The coronavirus pandemic has made a lot of changes globally but the one that stood out the most was on girl’s education.
According to UNICEF, around the world 132 million girls are currently denied education, with girls who live in countries affected by conflict being twice more likely to be out of school than those living in non-affected ones.
If charities around the world have always been fighting to offer this simple human right to every girl who is denied it, now it has just become an even bigger challenge.
Tracy Edwards, founder of The Maiden Factor Foundation that fights for empowering girls through education said: ”Different countries have different problems. Developed countries and developing countries and then the different nationalities within those all have different educational problems.
“They have those problems before they are now multiplied and exaggerated, and COVID has done such huge damage to young people’s education,” she added.
As recent statistics from UNESCO show, up to eleven million girls might not return to school because of the virus’s unprecedented education disruption. For developing countries such as Somalia, these facts are worrying.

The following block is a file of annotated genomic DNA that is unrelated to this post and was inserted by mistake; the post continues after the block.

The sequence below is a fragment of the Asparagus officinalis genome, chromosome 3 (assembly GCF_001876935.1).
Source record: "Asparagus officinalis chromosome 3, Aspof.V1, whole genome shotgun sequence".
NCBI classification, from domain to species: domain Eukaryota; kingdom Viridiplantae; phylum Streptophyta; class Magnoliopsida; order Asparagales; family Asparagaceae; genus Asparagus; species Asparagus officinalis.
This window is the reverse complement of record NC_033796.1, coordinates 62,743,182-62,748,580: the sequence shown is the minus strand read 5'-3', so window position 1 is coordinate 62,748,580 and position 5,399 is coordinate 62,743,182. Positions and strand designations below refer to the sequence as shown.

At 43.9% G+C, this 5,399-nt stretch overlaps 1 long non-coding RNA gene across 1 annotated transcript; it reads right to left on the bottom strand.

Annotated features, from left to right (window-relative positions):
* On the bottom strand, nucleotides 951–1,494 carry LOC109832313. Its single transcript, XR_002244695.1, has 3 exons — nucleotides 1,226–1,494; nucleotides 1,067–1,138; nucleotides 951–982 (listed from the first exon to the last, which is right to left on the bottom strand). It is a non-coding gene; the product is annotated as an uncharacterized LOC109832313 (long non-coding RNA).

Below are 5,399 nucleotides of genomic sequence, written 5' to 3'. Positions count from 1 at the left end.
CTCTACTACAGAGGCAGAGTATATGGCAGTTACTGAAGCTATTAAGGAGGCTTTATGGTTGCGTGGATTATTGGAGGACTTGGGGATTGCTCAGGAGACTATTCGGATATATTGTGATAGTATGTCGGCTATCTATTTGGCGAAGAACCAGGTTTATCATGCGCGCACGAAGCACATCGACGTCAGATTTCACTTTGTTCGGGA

‘’It was hard enough before COVID. We already had a problem and now we have a bigger problem’’ added the founder.
The social activist shares the same passion of tackling this global issue also shared by the PM in one of his recent statements this week: “I’m very happy that the Prime Minister has announced again that girls’ education will be part of the G7 summit in June in the UK.’’
This felt uplifting for Tracy after news of cutting the international aid budget came in last year.
‘’I think that the key that he hits was how he identified if you educate a girl you educate her family, her community, her town [and] her village.
“You increase the socio-economic status of her and her family and community and everything else. For me that is such a powerful argument’’ added Tracy.
‘’This is a hard-nosed business economic reason for us to make sure that 50% of the world’s population have 12 years of quality education so I absolutely welcome it I hope that it’s done 100% I wait to be convinced.’’
For this major charity the impact of the pandemic meant delaying one of their world tours in order to raise money and support charities.
Even so, the challenge won’t stop them from overcoming all the hardships for a cause that is worth fighting for.
“If every girl in the world had 12 years of quality education, we could pretty much solve every one of the world’s problems” Tracy concludes.
If this message would remain in our minds it might be possible to achieve a brighter future.
For more information on the Maiden factor click here.